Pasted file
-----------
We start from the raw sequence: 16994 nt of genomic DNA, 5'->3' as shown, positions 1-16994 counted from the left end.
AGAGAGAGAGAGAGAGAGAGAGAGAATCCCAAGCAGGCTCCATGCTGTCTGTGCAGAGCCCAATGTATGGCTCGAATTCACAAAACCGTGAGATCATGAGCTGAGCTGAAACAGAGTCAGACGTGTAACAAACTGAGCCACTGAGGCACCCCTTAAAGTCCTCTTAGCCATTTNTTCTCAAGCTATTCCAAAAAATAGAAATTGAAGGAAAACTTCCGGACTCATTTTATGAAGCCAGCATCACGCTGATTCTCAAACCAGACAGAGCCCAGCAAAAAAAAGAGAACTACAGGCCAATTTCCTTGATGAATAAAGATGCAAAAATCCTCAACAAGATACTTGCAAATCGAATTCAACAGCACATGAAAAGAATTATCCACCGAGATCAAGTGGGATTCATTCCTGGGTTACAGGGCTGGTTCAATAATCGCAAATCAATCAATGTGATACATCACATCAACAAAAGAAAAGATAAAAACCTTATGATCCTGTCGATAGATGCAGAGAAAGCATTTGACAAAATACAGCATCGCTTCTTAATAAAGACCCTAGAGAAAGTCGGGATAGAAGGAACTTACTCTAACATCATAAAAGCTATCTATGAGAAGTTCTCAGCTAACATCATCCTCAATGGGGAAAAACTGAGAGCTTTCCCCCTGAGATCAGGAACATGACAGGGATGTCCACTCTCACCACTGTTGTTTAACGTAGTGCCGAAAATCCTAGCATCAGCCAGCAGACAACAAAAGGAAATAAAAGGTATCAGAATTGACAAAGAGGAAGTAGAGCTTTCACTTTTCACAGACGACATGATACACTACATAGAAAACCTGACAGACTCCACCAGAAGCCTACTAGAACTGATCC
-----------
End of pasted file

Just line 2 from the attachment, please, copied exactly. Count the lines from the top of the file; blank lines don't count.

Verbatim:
AGAGAGAGAGAGAGAGAGAGAGAGAATCCCAAGCAGGCTCCATGCTGTCTGTGCAGAGCCCAATGTATGGCTCGAATTCACAAAACCGTGAGATCATGAGCTGAGCTGAAACAGAGTCAGACGTGTAACAAACTGAGCCACTGAGGCACCCCTTAAAGTCCTCTTAGCCATTTNTTCTCAAGCTATTCCAAAAAATAGAAATTGAAGGAAAACTTCCGGACTCATTTTATGAAGCCAGCATCACGCTGATTCTCAAACCAGACAGAGCCCAGCAAAAAAAAGAGAACTACAGGCCAATTTCCTTGATGAATAAAGATGCAAAAATCCTCAACAAGATACTTGCAAATCGAATTCAACAGCACATGAAAAGAATTATCCACCGAGATCAAGTGGGATTCATTCCTGGGTTACAGGGCTGGTTCAATAATCGCAAATCAATCAATGTGATACATCACATCAACAAAAGAAAAGATAAAAACCTTATGATCCTGTCGATAGATGCAGAGAAAGCATTTGACAAAATACAGCATCGCTTCTTAATAAAGACCCTAGAGAAAGTCGGGATAGAAGGAACTTACTCTAACATCATAAAAGCTATCTATGAGAAGTTCTCAGCTAACATCATCCTCAATGGGGAAAAACTGAGAGCTTTCCCCCTGAGATCAGGAACATGACAGGGATGTCCACTCTCACCACTGTTGTTTAACGTAGTGCCGAAAATCCTAGCATCAGCCAGCAGACAACAAAAGGAAATAAAAGGTATCAGAATTGACAAAGAGGAAGTAGAGCTTTCACTTTTCACAGACGACATGATACACTACATAGAAAACCTGACAGACTCCACCAGAAGCCTACTAGAACTGATCC